At this point, we left the coast, Monterey to Salinas, and down to Atascadero.  The Salinas valley is also very beautiful, through the farmland which extends up to the mountains on both sides of the highway. We were travelling very fast on highway 101; up to 120 km/hr, so it’s hard to truly enjoy and appreciate. Traffic moves quickly, but quite respectfully. Merges, passing lanes, all works quite well. Still gotta say, that freeway riding isn’t a ton of fun. Not nervous doing it, but if we could avoid it, we would! The next bit of coastline, if we keep going according to plan, will be the Gulf Coast in Mississippi.

Next day, we travelled from Atascadero to Mojave.

What a ride! We rode Highway 58 – California State Route – http://www.dangerousroads.org/north-america/usa/4665-california-state-route-58.html

wow… We headed out from the dank Motel 6, and were able to avoid the freeway until after Bakersfield. So, we rode highway 58, a little bit windy, but not really; roller coaster, flat, and not, beautiful valley up in the hills. Landscape was rolling hills, must be sunny all the time b/c the California Solar Farm had thousands of solar panels set up there.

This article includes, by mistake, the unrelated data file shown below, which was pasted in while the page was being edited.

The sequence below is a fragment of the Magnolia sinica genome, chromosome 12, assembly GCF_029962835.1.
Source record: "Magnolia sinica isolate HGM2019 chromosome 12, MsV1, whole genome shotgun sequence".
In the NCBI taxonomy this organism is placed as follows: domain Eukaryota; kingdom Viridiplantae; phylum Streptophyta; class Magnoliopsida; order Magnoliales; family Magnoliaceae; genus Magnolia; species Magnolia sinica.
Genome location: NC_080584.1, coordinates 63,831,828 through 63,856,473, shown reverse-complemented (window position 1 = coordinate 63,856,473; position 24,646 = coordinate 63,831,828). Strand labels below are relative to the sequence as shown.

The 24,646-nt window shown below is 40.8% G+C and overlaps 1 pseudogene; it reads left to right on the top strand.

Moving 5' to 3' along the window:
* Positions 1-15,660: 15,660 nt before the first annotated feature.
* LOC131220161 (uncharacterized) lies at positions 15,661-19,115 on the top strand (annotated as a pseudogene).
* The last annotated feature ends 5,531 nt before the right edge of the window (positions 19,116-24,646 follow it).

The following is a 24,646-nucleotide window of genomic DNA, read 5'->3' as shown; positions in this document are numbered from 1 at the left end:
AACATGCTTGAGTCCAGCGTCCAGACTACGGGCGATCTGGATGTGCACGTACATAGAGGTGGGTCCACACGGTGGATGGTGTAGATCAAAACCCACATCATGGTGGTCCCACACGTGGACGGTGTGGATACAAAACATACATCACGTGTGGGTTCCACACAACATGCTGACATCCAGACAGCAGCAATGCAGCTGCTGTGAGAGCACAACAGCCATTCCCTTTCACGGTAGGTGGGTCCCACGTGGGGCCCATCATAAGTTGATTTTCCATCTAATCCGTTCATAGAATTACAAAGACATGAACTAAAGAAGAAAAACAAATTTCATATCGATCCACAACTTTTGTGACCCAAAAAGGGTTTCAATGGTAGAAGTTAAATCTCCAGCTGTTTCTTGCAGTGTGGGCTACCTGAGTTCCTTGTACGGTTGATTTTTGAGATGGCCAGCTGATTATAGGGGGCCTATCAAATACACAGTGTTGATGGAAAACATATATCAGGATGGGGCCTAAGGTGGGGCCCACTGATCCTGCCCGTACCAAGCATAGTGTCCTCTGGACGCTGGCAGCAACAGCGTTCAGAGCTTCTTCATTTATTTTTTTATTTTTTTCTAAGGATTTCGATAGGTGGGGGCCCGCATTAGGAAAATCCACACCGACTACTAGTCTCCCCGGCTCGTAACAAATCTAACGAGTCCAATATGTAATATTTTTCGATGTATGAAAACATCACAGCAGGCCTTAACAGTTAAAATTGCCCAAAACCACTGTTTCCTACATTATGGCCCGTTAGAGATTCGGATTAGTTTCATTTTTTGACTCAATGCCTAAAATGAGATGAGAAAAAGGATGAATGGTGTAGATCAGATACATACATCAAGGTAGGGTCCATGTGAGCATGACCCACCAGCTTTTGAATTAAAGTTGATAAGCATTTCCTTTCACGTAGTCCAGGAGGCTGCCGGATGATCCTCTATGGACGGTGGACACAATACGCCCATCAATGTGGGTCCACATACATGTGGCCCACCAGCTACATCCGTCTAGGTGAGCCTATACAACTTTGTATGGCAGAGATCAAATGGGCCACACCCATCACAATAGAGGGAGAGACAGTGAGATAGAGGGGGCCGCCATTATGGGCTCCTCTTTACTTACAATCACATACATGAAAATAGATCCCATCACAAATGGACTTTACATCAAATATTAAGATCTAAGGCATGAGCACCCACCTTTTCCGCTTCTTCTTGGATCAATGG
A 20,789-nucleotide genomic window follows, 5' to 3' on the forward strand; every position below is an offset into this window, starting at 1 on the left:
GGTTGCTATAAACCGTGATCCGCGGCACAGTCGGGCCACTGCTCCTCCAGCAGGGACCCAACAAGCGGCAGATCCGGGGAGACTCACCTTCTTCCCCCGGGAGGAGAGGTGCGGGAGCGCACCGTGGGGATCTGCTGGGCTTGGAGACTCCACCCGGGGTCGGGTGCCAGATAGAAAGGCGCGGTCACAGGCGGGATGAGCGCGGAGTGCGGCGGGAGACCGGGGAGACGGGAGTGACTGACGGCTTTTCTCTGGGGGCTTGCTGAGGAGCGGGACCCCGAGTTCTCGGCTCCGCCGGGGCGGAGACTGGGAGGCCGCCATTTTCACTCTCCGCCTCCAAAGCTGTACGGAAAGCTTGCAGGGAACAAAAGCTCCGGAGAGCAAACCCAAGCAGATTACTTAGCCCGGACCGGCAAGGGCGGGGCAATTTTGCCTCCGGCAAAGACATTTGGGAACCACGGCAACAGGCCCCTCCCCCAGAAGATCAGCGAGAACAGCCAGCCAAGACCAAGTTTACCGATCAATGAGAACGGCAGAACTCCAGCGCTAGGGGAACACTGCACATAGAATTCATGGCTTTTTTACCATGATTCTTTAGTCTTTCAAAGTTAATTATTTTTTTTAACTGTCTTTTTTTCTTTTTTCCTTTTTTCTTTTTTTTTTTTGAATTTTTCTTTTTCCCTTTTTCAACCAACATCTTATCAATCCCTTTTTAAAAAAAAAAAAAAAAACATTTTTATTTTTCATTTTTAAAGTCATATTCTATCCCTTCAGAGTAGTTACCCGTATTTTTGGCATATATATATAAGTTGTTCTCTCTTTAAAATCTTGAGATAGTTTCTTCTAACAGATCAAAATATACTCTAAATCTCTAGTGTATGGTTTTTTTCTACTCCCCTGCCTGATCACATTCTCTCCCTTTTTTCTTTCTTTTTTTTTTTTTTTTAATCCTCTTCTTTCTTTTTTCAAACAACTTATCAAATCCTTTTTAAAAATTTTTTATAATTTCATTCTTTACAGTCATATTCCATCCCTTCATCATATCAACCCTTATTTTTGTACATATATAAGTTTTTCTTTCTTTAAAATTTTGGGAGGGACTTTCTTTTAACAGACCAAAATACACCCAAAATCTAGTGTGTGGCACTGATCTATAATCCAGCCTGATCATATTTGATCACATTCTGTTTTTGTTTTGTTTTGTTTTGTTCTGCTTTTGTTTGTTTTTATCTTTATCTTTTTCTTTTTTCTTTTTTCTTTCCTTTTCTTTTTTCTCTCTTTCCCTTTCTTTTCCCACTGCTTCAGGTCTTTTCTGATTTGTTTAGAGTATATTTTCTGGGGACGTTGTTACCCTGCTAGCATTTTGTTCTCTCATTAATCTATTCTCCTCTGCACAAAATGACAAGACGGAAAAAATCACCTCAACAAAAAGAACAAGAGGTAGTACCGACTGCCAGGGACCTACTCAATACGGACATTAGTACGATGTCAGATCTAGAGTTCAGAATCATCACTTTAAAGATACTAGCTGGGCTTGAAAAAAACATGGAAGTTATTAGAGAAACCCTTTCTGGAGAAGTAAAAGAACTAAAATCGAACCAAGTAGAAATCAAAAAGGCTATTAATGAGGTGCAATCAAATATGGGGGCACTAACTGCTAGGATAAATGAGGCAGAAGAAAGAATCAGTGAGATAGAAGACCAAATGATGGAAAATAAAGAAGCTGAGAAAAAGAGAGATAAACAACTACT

Perfect motorcycle route, with the fun twisties, rolller coasters, and absolutely zero traffic on the road. It was just wonderful! It’s probably not sport bike friendly as the road is a bit beat up, and also can undulate a bit. 

After we left the pass, the roads were flatter, straighter, and with more traffic as we got closer to Bakertsfield. Just a side note, we are trying to eat cheaply, but on the road, we get what we can. We never eat fast food, but did get spicey chicken burgers from Wendy’s. $11US, – $14.77 CDN. Uggg! For two fast food burgers!